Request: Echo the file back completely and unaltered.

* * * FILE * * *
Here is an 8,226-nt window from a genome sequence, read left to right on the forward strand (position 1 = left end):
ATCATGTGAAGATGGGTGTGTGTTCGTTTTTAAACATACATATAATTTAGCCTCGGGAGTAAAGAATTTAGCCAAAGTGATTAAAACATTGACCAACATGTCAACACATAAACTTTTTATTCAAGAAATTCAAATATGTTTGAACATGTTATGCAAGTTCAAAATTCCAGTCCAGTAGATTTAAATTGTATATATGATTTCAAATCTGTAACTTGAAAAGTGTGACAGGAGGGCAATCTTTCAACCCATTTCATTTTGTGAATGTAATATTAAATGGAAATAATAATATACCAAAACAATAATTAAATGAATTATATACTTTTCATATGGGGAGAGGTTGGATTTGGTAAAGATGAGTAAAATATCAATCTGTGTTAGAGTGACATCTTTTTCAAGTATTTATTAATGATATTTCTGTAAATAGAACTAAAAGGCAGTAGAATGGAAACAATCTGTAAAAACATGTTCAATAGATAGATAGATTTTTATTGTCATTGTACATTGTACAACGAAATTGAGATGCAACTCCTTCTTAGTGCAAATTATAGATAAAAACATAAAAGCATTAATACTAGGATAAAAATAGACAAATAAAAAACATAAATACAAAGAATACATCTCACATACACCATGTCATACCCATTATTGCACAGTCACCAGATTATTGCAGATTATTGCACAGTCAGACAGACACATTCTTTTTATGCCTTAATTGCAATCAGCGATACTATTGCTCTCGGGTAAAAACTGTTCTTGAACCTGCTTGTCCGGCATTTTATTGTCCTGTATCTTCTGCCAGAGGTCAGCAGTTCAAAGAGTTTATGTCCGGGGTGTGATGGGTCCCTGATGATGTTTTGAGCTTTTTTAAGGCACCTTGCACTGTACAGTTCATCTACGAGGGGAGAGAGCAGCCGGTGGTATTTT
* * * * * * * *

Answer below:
Here is an 8,226-nt window from a genome sequence, read left to right on the forward strand (position 1 = left end):
ATCATGTGAAGATGGGTGTGTGTTCGTTTTTAAACATACATATAATTTAGCCTCGGGAGTAAAGAATTTAGCCAAAGTGATTAAAACATTGACCAACATGTCAACACATAAACTTTTTATTCAAGAAATTCAAATATGTTTGAACATGTTATGCAAGTTCAAAATTCCAGTCCAGTAGATTTAAATTGTATATATGATTTCAAATCTGTAACTTGAAAAGTGTGACAGGAGGGCAATCTTTCAACCCATTTCATTTTGTGAATGTAATATTAAATGGAAATAATAATATACCAAAACAATAATTAAATGAATTATATACTTTTCATATGGGGAGAGGTTGGATTTGGTAAAGATGAGTAAAATATCAATCTGTGTTAGAGTGACATCTTTTTCAAGTATTTATTAATGATATTTCTGTAAATAGAACTAAAAGGCAGTAGAATGGAAACAATCTGTAAAAACATGTTCAATAGATAGATAGATTTTTATTGTCATTGTACATTGTACAACGAAATTGAGATGCAACTCCTTCTTAGTGCAAATTATAGATAAAAACATAAAAGCATTAATACTAGGATAAAAATAGACAAATAAAAAACATAAATACAAAGAATACATCTCACATACACCATGTCATACCCATTATTGCACAGTCACCAGATTATTGCAGATTATTGCACAGTCAGACAGACACATTCTTTTTATGCCTTAATTGCAATCAGCGATACTATTGCTCTCGGGTAAAAACTGTTCTTGAACCTGCTTGTCCGGCATTTTATTGTCCTGTATCTTCTGCCAGAGGTCAGCAGTTCAAAGAGTTTATGTCCGGGGTGTGATGGGTCCCTGATGATGTTTTGAGCTTTTTTAAGGCACCTTGCACTGTACAGTTCATCTACGAGGGGAGAGAGCAGCCGGTGGTATTTT